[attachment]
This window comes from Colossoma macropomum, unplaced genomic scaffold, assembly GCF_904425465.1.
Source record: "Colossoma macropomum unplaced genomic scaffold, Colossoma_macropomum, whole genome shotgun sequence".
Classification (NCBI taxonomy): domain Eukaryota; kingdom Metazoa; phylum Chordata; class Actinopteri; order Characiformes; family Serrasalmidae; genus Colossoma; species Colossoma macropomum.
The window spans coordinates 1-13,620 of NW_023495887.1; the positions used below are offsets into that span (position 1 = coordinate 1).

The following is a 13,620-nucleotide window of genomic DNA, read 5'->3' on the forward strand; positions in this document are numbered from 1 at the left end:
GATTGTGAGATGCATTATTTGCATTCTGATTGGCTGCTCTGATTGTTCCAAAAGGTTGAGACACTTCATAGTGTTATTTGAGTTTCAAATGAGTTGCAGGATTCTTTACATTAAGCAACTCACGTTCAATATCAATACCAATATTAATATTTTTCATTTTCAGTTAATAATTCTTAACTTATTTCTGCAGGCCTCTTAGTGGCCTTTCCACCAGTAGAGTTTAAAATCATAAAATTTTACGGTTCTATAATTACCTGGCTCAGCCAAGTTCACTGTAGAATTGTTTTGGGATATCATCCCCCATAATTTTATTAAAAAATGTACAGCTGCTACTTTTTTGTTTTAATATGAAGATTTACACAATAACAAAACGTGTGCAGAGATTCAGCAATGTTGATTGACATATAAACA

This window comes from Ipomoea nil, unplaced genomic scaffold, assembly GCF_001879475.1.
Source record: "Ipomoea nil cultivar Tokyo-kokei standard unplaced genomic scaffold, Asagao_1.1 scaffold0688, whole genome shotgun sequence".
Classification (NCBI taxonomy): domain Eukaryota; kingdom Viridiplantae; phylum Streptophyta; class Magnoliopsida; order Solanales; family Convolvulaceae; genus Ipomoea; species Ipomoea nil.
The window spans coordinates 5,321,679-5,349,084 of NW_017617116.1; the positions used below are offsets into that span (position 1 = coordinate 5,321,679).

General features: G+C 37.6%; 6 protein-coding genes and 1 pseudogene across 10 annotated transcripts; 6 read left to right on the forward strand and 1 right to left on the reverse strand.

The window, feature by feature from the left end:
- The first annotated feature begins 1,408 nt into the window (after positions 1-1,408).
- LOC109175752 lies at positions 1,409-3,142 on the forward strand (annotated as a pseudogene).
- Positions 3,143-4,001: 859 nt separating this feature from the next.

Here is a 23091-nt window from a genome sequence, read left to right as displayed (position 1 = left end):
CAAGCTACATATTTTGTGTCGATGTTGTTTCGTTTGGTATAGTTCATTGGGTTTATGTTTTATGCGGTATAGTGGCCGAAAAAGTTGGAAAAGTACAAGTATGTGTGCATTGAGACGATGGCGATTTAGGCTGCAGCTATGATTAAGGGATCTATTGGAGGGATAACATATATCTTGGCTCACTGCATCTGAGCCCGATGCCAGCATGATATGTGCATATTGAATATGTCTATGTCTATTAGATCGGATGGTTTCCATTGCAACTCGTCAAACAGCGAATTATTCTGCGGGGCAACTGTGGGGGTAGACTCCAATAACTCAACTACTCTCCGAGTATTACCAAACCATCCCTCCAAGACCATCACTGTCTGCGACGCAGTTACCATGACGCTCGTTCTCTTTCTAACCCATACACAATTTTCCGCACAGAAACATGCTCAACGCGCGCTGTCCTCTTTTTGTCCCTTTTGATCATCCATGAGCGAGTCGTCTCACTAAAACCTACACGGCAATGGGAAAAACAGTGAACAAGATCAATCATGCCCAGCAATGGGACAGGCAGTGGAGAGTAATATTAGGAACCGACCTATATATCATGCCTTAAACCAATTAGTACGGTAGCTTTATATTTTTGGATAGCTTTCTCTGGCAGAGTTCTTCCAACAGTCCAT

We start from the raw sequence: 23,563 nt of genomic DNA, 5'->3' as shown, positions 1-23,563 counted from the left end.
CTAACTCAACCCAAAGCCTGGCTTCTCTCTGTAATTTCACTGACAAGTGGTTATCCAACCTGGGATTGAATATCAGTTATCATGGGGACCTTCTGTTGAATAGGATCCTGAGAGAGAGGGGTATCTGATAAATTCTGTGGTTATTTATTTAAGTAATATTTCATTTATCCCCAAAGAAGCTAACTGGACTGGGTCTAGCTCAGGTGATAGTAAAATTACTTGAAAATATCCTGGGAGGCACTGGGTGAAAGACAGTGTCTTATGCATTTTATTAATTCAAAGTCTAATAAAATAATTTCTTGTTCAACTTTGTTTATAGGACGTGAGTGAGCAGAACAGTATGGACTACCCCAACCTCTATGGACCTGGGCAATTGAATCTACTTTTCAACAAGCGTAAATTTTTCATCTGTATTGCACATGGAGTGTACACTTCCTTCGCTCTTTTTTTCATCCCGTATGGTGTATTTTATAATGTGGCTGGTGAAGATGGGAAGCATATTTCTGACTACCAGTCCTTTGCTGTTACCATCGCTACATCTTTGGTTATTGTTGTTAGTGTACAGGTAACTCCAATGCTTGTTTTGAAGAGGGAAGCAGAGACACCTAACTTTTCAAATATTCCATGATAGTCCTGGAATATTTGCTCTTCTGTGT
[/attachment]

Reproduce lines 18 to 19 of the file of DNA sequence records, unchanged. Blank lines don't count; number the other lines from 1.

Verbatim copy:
We start from the raw sequence: 23,563 nt of genomic DNA, 5'->3' as shown, positions 1-23,563 counted from the left end.
CTAACTCAACCCAAAGCCTGGCTTCTCTCTGTAATTTCACTGACAAGTGGTTATCCAACCTGGGATTGAATATCAGTTATCATGGGGACCTTCTGTTGAATAGGATCCTGAGAGAGAGGGGTATCTGATAAATTCTGTGGTTATTTATTTAAGTAATATTTCATTTATCCCCAAAGAAGCTAACTGGACTGGGTCTAGCTCAGGTGATAGTAAAATTACTTGAAAATATCCTGGGAGGCACTGGGTGAAAGACAGTGTCTTATGCATTTTATTAATTCAAAGTCTAATAAAATAATTTCTTGTTCAACTTTGTTTATAGGACGTGAGTGAGCAGAACAGTATGGACTACCCCAACCTCTATGGACCTGGGCAATTGAATCTACTTTTCAACAAGCGTAAATTTTTCATCTGTATTGCACATGGAGTGTACACTTCCTTCGCTCTTTTTTTCATCCCGTATGGTGTATTTTATAATGTGGCTGGTGAAGATGGGAAGCATATTTCTGACTACCAGTCCTTTGCTGTTACCATCGCTACATCTTTGGTTATTGTTGTTAGTGTACAGGTAACTCCAATGCTTGTTTTGAAGAGGGAAGCAGAGACACCTAACTTTTCAAATATTCCATGATAGTCCTGGAATATTTGCTCTTCTGTGT